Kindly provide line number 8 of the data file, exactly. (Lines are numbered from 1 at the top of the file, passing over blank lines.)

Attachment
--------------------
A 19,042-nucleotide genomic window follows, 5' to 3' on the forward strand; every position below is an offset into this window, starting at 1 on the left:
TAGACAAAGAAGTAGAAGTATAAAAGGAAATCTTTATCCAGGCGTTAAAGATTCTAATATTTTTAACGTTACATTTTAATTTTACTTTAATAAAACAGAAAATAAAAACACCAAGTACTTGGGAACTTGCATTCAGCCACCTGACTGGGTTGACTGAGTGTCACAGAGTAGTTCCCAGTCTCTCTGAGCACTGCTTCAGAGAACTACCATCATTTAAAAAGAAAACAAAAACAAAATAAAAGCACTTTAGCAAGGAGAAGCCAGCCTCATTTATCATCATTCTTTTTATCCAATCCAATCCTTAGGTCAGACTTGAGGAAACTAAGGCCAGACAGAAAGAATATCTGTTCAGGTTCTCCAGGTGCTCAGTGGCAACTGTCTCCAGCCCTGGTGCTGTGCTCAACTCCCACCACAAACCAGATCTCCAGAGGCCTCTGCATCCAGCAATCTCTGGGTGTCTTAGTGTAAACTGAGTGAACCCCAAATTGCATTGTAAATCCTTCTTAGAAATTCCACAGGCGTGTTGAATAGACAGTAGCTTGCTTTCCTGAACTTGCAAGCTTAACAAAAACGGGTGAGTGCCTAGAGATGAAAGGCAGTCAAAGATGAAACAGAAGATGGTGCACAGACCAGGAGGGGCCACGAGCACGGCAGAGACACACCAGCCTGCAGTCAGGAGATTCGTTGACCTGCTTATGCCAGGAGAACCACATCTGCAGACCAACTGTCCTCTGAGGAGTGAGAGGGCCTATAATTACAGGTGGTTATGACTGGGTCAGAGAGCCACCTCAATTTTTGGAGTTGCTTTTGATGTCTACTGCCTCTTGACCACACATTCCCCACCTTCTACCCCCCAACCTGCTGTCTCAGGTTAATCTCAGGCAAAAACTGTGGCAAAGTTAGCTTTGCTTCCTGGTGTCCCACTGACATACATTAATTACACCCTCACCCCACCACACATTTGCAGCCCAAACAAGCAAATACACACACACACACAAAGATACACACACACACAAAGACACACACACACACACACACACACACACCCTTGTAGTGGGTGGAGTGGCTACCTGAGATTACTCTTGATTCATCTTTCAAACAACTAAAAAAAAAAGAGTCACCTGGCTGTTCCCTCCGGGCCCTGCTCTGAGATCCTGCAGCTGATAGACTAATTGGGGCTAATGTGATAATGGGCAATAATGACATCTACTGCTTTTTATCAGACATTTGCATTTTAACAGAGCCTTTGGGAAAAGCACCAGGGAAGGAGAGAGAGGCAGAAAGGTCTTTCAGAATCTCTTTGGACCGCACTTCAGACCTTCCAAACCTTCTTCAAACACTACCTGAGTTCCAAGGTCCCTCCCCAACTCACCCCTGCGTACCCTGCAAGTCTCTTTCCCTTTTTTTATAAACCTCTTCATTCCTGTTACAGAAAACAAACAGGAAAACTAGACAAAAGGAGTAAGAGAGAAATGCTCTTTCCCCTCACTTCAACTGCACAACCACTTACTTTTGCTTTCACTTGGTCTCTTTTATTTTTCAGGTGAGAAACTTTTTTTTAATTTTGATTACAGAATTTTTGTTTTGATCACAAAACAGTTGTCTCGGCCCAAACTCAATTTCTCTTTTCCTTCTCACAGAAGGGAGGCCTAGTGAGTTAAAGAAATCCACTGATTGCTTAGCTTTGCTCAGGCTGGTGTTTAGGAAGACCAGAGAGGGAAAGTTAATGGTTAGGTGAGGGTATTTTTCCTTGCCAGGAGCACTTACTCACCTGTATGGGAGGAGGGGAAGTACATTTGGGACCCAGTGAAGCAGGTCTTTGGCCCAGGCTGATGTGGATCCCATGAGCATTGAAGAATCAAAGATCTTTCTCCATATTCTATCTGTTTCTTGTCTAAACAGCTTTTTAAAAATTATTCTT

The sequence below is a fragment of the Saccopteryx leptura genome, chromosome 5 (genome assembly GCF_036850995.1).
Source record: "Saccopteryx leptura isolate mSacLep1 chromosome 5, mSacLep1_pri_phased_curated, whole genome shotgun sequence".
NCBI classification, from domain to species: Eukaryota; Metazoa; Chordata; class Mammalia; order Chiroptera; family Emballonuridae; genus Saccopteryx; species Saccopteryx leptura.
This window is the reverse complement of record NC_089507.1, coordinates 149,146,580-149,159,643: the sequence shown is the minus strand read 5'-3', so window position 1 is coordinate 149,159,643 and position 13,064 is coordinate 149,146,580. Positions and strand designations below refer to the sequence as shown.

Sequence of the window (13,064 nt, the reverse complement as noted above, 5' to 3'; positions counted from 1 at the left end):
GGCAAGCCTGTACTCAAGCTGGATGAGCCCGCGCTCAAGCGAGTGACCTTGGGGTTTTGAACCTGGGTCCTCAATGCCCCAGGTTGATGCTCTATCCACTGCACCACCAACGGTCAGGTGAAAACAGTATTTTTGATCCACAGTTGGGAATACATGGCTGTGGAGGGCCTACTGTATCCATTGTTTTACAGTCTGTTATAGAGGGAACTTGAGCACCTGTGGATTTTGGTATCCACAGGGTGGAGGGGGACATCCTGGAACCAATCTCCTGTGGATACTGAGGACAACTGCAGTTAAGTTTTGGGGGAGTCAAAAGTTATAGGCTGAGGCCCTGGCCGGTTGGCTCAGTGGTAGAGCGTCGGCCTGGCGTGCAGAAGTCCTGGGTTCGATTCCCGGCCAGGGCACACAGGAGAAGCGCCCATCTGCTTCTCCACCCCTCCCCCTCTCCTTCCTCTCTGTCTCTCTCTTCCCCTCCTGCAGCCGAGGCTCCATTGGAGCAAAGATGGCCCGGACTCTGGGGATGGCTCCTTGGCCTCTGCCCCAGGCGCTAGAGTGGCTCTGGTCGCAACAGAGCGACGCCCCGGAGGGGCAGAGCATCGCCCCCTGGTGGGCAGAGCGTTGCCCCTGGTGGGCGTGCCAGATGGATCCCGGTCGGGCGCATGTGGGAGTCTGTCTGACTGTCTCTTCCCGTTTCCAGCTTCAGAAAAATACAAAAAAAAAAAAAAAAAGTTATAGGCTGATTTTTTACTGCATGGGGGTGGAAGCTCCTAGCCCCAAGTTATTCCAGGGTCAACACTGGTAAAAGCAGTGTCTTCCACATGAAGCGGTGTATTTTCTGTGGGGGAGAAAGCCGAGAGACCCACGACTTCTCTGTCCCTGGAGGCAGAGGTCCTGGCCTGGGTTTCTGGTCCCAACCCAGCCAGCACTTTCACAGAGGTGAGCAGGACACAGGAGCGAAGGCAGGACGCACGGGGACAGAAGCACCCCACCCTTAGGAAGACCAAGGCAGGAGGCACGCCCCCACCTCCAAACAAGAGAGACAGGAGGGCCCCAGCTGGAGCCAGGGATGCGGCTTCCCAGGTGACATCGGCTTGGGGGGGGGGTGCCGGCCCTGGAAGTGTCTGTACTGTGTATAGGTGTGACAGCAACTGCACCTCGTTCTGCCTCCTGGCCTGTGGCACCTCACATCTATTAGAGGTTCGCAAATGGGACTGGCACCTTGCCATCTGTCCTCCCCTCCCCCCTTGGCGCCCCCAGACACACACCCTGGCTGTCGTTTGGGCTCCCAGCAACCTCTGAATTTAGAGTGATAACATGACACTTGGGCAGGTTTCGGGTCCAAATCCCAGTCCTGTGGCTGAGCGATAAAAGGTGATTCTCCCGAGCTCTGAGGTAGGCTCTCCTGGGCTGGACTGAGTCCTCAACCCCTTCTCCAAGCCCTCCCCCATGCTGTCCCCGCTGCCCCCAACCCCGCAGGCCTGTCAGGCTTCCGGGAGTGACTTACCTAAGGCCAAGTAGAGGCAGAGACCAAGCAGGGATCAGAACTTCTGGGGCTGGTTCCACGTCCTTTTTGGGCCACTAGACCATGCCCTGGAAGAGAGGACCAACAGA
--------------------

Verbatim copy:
GGCAAGCCTGTACTCAAGCTGGATGAGCCCGCGCTCAAGCGAGTGACCTTGGGGTTTTGAACCTGGGTCCTCAATGCCCCAGGTTGATGCTCTATCCACTGCACCACCAACGGTCAGGTGAAAACAGTATTTTTGATCCACAGTTGGGAATACATGGCTGTGGAGGGCCTACTGTATCCATTGTTTTACAGTCTGTTATAGAGGGAACTTGAGCACCTGTGGATTTTGGTATCCACAGGGTGGAGGGGGACATCCTGGAACCAATCTCCTGTGGATACTGAGGACAACTGCAGTTAAGTTTTGGGGGAGTCAAAAGTTATAGGCTGAGGCCCTGGCCGGTTGGCTCAGTGGTAGAGCGTCGGCCTGGCGTGCAGAAGTCCTGGGTTCGATTCCCGGCCAGGGCACACAGGAGAAGCGCCCATCTGCTTCTCCACCCCTCCCCCTCTCCTTCCTCTCTGTCTCTCTCTTCCCCTCCTGCAGCCGAGGCTCCATTGGAGCAAAGATGGCCCGGACTCTGGGGATGGCTCCTTGGCCTCTGCCCCAGGCGCTAGAGTGGCTCTGGTCGCAACAGAGCGACGCCCCGGAGGGGCAGAGCATCGCCCCCTGGTGGGCAGAGCGTTGCCCCTGGTGGGCGTGCCAGATGGATCCCGGTCGGGCGCATGTGGGAGTCTGTCTGACTGTCTCTTCCCGTTTCCAGCTTCAGAAAAATACAAAAAAAAAAAAAAAAAGTTATAGGCTGATTTTTTACTGCATGGGGGTGGAAGCTCCTAGCCCCAAGTTATTCCAGGGTCAACACTGGTAAAAGCAGTGTCTTCCACATGAAGCGGTGTATTTTCTGTGGGGGAGAAAGCCGAGAGACCCACGACTTCTCTGTCCCTGGAGGCAGAGGTCCTGGCCTGGGTTTCTGGTCCCAACCCAGCCAGCACTTTCACAGAGGTGAGCAGGACACAGGAGCGAAGGCAGGACGCACGGGGACAGAAGCACCCCACCCTTAGGAAGACCAAGGCAGGAGGCACGCCCCCACCTCCAAACAAGAGAGACAGGAGGGCCCCAGCTGGAGCCAGGGATGCGGCTTCCCAGGTGACATCGGCTTGGGGGGGGGGTGCCGGCCCTGGAAGTGTCTGTACTGTGTATAGGTGTGACAGCAACTGCACCTCGTTCTGCCTCCTGGCCTGTGGCACCTCACATCTATTAGAGGTTCGCAAATGGGACTGGCACCTTGCCATCTGTCCTCCCCTCCCCCCTTGGCGCCCCCAGACACACACCCTGGCTGTCGTTTGGGCTCCCAGCAACCTCTGAATTTAGAGTGATAACATGACACTTGGGCAGGTTTCGGGTCCAAATCCCAGTCCTGTGGCTGAGCGATAAAAGGTGATTCTCCCGAGCTCTGAGGTAGGCTCTCCTGGGCTGGACTGAGTCCTCAACCCCTTCTCCAAGCCCTCCCCCATGCTGTCCCCGCTGCCCCCAACCCCGCAGGCCTGTCAGGCTTCCGGGAGTGACTTACCTAAGGCCAAGTAGAGGCAGAGACCAAGCAGGGATCAGAACTTCTGGGGCTGGTTCCACGTCCTTTTTGGGCCACTAGACCATGCCCTGGAAGAGAGGACCAACAGA